"The Internet Is In Our Blood.” A Guide To Generation Z, by 18-year-old CEO Brandon Relph

By 2019 Generation Z will comprise 32% of the world’s population. This data, published by Bloomberg, classified a Gen Z member as anyone born after 2000. If you’re a business that wants to engage those 18 and under, you’d better act fast if you don’t want to seem as medieval as a MiniDisc.

For those hoping to unpick the minds of Gen Z, there’s no better person than the Eastbourne-based Brandon Relph. Brandon is 18 and CEO of his company Internet Ready, who consult on and devise Generation Z-focused internet marketing strategies. He became the world’s youngest CEO – a title he no longer holds – at just 13-years-old after launching the Minecraft-based business goCreative.

Five years later he spends most of his days helping Fortune 100 companies drag their feet out of the past. Added to that, he’s an international speaker and was once described as “awesome” by Apple co-founder Steve Wozniak. Speaking to Brandon, perhaps surprisingly, will make you feel both old and scornful of the painfully childish whims of your own 18-year-old self. We caught up with him to discover everything you need to know about Generation Z.

 

Hey Brandon. What’s the main difference between millennials and Generation Z?

Millennials changed the world but Gen Z are changing it again. The main thing is that we grew up with the internet. It’s in our blood. It changed how we see the world.

 

Has growing up behind a computer affected your attitude to work?

It’s hard to say but we definitely prefer to work independently. We’re less interested in collaborating. I think we like our own space because we’re used to having it. We can connect on the internet rather than sitting in the same room!

 

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We read a lot about Gen Z being more mindful than those before. How does that play out?

We’re much more careful with money and thoughtful about how much things cost. We are a lot more savvy around brands and where we put our money. Millennials were quite oblivious to when they’re being marketed to but we’re very, very aware. When we become adults we’ll have the highest buying power of any generation, so we’ll have all the money but we’ll spend it wisely.

What about careers?

We want accelerated careers. We want to just get on with our thing. We don’t want to go in at low-level jobs.

How do you channel that though? Everyone has to start somewhere.

The world is still working out how to adapt but I think there’ll be a lot of smaller firms. A lot of individuals and freelancers to make a web of talent rather than just having pure bureaucratic companies. 

How important will the culture of an company or employer be?

We’ll want something that constantly stimulates our minds. Rather than just going in and doing one job we’ll want to go in, have three different jobs and just get on with it.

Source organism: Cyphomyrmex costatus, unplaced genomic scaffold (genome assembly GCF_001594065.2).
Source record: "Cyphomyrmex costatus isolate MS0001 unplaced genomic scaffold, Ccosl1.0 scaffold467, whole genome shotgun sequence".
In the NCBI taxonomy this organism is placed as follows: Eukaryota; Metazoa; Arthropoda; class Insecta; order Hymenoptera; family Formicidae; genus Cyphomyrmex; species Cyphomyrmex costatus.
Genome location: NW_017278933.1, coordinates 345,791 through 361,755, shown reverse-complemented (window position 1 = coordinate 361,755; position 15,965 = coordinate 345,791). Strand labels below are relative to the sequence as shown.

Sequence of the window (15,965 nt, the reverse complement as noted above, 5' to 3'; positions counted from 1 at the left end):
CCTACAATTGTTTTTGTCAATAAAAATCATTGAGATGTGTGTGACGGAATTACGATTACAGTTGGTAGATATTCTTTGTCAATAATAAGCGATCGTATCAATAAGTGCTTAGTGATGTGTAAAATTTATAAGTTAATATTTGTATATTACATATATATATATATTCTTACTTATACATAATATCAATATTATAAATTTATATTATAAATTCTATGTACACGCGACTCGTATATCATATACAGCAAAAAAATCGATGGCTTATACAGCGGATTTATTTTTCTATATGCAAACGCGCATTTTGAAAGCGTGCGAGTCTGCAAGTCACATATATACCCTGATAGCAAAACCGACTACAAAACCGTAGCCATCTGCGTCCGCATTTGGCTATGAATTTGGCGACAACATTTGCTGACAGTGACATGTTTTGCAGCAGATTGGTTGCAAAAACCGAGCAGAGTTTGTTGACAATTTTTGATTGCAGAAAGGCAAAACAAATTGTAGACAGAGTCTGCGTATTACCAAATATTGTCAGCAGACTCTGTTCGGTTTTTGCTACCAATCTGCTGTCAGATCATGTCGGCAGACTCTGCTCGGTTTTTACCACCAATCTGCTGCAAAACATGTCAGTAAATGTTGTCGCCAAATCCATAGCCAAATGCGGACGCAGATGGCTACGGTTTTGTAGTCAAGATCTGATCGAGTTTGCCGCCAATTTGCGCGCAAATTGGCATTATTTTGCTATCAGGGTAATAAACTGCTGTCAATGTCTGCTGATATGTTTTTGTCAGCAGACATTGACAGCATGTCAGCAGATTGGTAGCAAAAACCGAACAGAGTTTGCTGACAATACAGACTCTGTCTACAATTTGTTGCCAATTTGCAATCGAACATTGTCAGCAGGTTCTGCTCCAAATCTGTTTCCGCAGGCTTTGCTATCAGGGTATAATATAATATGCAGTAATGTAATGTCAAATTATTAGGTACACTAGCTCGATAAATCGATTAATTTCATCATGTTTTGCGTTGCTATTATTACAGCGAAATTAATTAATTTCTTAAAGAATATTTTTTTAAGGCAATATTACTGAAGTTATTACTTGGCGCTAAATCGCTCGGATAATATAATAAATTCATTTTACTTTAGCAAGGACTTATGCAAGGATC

How important is “constant stimulation” in marketing?

We need to have our attention grabbed quickly and kept consistently. Marketing needs to be fast marketing rather than slow. You need to create a different mindset around the brand. Rather than just one advert you need multiple adverts and to build a brand, rather than just sell a single product.

Who is good at this?

The bigger companies are being quite successful because they’re building brands first and products after. Take Apple: they are really good at sustainability and that means a lot to us.

Who are Gen Z icons?

Increasingly I think it’s Influencers. We’ve moved away from mainstream celebrities to people that we can connect and relate with: you can see Influencers more as friends than just people on the TV. Through vlogging and other ways you can understand what they represent. They’ll do meet-ups. It’s all about connection and it’s why influencer marketing is so effective. Influencers also value their audience as people: they could sell something dodgy and perhaps get away with it, but it would harm them brand and con people they have a relationship with. They’re very mindful of this.

Who’s a big Influencer we should know?

There’s a Youtuber called Shane Dawson. He’s had a lot of success and people see him as a stable and interesting guy. 

Are there any bad brands for Gen Z?

Our generation don’t use Facebook much. Personally I don’t use Facebook. It’s a product for older people. It’s slow, it’s boring. Also, they collect loads of data. Less is more when it comes to data. We hugely value our privacy.  Sometimes I have firms say they want to tun a Facebook campaign aimed at Gen Z and I tell them not to bother!

Finally. Is all progress good progress good for Generation Z? Is there no sense of holding onto traditions or do we just speed up the world and make it as effective as possible?

I think we’ve come into a world where we are taught to fast and and effective. We’re the most connected generation ever because we have the internet and lots of our relationships are built over the internet. We’re also very conscious of everybody. We think the greater good is most important and we're less scared of monopolies. You know, people worry about Amazon having a monopoly. We care about companies that care for people.

Us too. Thanks Brandon!

Pop along to our event ‘PLATF9RM Presents: What Is The Future Of Work For Generation Z’, to hear more on what Brandon has to say, along with Daisy Cresswell and Lola Ray from Brighton5 and Declan Cassidy from Maker Club.